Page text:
Thanks to a variety of technological improvements, fume hood accessories have had a greater impact in recent years, either as add-ons or standard equipment.
AirClean Systems' Independence ductless fume hood includes many of the accessories common to modern fume hoods, including air velocity meters and electrical outlets, and a few that are specific to AirClean, including an on-board chemical reference database and a gas detection sensor suite.
After struggling through much of the past 10 years, the fume hood industry has taken a turn for the better. Late in 2011, consultancy firm IBISWorld released a study of the United States laboratory fume hoods manufacturing industry that showed average annualized revenue increases of 3.5% through 2016, to $748.1 million. In 2012 alone, strong growth of 6% is predicted.
The reasons for the surge aren’t entirely clear, but it is probably due to a combination of factors. Expanded corporate R&D budgets and a rise in laboratory construction and equipment orders are perhaps reasons. But a variety of new fume hood technologies may also be helping.
Two trends transforming the industry, at least domestically, are the arrival of ductless fume hoods, which use activated carbon filters to remove harmful contaminants, and significant improvements in controlling the energy usage of more traditional ducted flow fume hoods.
The $600 million industry looks poised to grow further, and part of that growth will depend on technologies that help users make the most out of both ducted and ductless technologies. Add-ons, from work surfaces to networked control devices, are part of the effort, and fume hood makers have spent considerable effort in developing the side technologies that complement the core.
Fume hood accessories and their role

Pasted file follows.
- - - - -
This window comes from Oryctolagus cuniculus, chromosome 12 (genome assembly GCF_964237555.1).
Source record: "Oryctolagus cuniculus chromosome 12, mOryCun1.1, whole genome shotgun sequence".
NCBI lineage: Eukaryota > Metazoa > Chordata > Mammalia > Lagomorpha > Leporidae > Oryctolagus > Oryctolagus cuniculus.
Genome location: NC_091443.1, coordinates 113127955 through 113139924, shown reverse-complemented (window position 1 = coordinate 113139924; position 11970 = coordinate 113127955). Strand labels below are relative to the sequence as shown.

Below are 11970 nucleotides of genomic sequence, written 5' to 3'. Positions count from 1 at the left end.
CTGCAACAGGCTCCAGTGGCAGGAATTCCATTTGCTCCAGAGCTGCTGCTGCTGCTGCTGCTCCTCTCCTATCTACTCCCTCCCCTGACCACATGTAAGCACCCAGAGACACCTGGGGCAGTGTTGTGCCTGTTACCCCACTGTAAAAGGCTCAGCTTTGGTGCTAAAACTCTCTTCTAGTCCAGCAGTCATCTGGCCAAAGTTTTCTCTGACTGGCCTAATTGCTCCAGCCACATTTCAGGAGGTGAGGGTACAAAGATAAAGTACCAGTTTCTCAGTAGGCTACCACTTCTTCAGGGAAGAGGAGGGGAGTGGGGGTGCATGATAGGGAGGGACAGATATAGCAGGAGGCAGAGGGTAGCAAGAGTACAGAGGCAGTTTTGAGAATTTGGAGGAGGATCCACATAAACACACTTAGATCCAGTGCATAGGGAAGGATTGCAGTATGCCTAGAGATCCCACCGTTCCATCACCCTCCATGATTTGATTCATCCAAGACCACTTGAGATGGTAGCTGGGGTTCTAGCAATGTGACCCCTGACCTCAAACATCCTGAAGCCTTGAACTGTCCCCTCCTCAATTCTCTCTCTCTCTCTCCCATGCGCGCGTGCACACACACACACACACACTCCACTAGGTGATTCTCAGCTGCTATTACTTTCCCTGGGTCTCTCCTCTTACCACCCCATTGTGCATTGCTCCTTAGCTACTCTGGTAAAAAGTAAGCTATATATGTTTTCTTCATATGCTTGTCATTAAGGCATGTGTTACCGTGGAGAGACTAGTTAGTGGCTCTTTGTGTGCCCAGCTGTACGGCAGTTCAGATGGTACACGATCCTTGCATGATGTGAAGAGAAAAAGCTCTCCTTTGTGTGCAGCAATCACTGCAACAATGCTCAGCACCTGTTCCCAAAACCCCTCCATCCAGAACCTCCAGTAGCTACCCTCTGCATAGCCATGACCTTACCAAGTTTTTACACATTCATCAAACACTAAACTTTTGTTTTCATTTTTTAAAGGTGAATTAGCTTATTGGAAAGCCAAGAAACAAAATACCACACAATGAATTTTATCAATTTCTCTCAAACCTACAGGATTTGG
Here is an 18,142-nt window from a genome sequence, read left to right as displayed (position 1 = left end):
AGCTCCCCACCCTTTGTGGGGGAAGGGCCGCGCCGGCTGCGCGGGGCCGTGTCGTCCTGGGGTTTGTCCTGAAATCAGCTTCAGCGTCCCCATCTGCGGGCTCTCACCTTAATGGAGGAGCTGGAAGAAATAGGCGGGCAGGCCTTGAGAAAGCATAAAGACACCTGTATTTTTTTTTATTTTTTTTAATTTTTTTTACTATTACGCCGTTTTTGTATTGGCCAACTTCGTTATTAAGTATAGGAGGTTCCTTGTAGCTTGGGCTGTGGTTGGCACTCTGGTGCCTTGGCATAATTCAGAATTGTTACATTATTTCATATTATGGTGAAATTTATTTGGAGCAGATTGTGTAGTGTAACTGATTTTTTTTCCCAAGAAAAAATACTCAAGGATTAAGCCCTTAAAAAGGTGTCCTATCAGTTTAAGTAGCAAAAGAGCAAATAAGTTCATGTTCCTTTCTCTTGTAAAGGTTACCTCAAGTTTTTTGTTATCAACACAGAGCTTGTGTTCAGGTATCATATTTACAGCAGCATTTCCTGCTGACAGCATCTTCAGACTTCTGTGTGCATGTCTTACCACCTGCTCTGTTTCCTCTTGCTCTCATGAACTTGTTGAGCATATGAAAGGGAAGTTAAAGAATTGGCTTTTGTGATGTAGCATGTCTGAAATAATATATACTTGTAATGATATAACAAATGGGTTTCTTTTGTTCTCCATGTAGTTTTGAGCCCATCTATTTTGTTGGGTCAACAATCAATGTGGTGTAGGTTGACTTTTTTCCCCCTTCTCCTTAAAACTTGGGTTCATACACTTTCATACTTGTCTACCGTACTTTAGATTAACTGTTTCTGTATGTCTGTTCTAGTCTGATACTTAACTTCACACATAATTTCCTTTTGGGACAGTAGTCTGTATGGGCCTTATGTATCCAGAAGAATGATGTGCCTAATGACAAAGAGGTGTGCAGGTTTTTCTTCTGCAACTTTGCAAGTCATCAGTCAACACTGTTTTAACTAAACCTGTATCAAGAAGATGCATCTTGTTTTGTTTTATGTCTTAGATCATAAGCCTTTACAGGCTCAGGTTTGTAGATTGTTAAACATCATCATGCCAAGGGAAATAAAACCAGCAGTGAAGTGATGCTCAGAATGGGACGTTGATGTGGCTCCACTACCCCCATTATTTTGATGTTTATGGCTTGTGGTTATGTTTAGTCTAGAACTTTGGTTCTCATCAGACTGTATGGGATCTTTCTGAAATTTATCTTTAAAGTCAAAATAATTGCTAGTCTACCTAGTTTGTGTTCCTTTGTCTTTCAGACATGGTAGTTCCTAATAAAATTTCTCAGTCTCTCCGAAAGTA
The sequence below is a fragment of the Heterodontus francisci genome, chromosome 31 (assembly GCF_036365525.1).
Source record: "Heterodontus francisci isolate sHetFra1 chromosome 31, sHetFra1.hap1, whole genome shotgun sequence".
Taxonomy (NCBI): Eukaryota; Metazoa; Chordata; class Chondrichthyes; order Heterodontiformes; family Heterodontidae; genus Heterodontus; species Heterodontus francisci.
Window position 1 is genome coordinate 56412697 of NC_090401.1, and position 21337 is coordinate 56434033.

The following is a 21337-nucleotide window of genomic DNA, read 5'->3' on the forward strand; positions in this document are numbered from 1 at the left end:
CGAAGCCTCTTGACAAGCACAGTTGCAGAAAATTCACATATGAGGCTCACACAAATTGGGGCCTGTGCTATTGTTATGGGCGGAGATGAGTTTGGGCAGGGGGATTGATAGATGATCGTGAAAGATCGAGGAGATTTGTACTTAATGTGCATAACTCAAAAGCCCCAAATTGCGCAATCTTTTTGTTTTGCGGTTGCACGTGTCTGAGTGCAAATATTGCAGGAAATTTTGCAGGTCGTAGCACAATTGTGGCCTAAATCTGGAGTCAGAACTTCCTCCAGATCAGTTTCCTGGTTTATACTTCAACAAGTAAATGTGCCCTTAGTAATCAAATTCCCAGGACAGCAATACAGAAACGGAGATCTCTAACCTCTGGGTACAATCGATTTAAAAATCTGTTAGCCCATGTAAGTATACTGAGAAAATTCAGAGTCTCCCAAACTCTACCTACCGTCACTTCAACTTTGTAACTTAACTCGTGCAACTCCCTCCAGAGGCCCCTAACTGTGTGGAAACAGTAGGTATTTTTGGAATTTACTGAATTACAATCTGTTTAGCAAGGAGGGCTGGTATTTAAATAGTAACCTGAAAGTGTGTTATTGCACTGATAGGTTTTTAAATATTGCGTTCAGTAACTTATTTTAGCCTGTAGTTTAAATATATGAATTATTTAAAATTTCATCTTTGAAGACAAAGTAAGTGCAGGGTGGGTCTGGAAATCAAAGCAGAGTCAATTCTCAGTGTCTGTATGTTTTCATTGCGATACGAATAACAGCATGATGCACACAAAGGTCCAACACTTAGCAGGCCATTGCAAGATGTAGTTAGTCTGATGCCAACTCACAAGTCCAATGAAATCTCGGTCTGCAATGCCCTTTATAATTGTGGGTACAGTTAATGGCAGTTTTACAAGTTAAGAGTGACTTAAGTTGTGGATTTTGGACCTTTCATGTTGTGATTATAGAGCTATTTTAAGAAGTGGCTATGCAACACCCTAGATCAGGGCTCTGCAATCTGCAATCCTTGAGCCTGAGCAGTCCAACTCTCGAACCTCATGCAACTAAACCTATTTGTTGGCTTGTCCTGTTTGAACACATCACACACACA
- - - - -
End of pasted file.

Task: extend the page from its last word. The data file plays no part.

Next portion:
The problem with trying to assess the fume hood accessories market is that fume hoods differ significantly from model to model. While the basic air flow technology is the same for each company, the modular nature of the product means that custom convenience factors abound.
According to Paul Chambre, CEO, Air Science USA, Fort Myers, Fla., fume hood accessories are part and parcel to the fume hood type. This is especially true at fume hood companies like Air Science, which manufactures a wide variety of both traditional and ductless hoods.
The EDU line is a good example of Air Science's approach. This demonstration ductless hood is built to provide the proper 100 cfm protection level, but also be highly visible, flexible, and mobile. The cabinet has windows on the sides, and is supplied with the most elemental of accessories: caster wheels to allow movement around the laboratory.
Aside from electronic controls and displays such as switches for the blower, a low-air flow alarm or air velometer is a notable accessory that offers uncomplicated air flow feedback in the field of vision of the user. Other mandatory accessories include an internal fluorescent lamp, petcock and water faucet controls, duplex electrical outlet, and a manual speed controller.
Options are a gas petcock, gooseneck water faucet, an integrated polypropylene cup sink, and a polypropylene work surface. Gas supply needs will depend on the type of research being done, but the filtration system, which is based on Multiplex filters and an electrostatic pre-filter, is the same for each EDU fume hood.